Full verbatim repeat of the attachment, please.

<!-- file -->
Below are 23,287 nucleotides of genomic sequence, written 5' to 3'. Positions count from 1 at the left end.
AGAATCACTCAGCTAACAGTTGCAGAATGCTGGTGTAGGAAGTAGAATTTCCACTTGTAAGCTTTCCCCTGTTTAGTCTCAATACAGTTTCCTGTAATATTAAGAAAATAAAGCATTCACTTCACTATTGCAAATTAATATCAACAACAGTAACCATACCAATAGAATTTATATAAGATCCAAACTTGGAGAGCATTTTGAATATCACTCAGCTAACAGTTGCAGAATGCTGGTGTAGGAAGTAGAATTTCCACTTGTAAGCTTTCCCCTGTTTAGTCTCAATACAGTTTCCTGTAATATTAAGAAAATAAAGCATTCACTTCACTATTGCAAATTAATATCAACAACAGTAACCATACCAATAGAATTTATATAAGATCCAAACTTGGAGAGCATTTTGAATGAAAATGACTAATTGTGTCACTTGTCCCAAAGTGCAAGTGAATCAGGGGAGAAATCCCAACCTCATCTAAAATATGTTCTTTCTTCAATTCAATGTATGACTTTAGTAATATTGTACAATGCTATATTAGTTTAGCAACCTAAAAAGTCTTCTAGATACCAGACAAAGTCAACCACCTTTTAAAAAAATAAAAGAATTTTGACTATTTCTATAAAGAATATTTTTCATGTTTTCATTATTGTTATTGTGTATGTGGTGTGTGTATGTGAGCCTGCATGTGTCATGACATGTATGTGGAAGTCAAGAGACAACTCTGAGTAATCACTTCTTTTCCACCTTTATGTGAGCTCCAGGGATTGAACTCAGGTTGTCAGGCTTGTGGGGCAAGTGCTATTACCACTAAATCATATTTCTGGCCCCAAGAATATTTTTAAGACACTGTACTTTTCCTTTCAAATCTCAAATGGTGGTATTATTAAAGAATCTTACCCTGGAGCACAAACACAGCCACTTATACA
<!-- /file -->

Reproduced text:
Below are 23,287 nucleotides of genomic sequence, written 5' to 3'. Positions count from 1 at the left end.
AGAATCACTCAGCTAACAGTTGCAGAATGCTGGTGTAGGAAGTAGAATTTCCACTTGTAAGCTTTCCCCTGTTTAGTCTCAATACAGTTTCCTGTAATATTAAGAAAATAAAGCATTCACTTCACTATTGCAAATTAATATCAACAACAGTAACCATACCAATAGAATTTATATAAGATCCAAACTTGGAGAGCATTTTGAATATCACTCAGCTAACAGTTGCAGAATGCTGGTGTAGGAAGTAGAATTTCCACTTGTAAGCTTTCCCCTGTTTAGTCTCAATACAGTTTCCTGTAATATTAAGAAAATAAAGCATTCACTTCACTATTGCAAATTAATATCAACAACAGTAACCATACCAATAGAATTTATATAAGATCCAAACTTGGAGAGCATTTTGAATGAAAATGACTAATTGTGTCACTTGTCCCAAAGTGCAAGTGAATCAGGGGAGAAATCCCAACCTCATCTAAAATATGTTCTTTCTTCAATTCAATGTATGACTTTAGTAATATTGTACAATGCTATATTAGTTTAGCAACCTAAAAAGTCTTCTAGATACCAGACAAAGTCAACCACCTTTTAAAAAAATAAAAGAATTTTGACTATTTCTATAAAGAATATTTTTCATGTTTTCATTATTGTTATTGTGTATGTGGTGTGTGTATGTGAGCCTGCATGTGTCATGACATGTATGTGGAAGTCAAGAGACAACTCTGAGTAATCACTTCTTTTCCACCTTTATGTGAGCTCCAGGGATTGAACTCAGGTTGTCAGGCTTGTGGGGCAAGTGCTATTACCACTAAATCATATTTCTGGCCCCAAGAATATTTTTAAGACACTGTACTTTTCCTTTCAAATCTCAAATGGTGGTATTATTAAAGAATCTTACCCTGGAGCACAAACACAGCCACTTATACA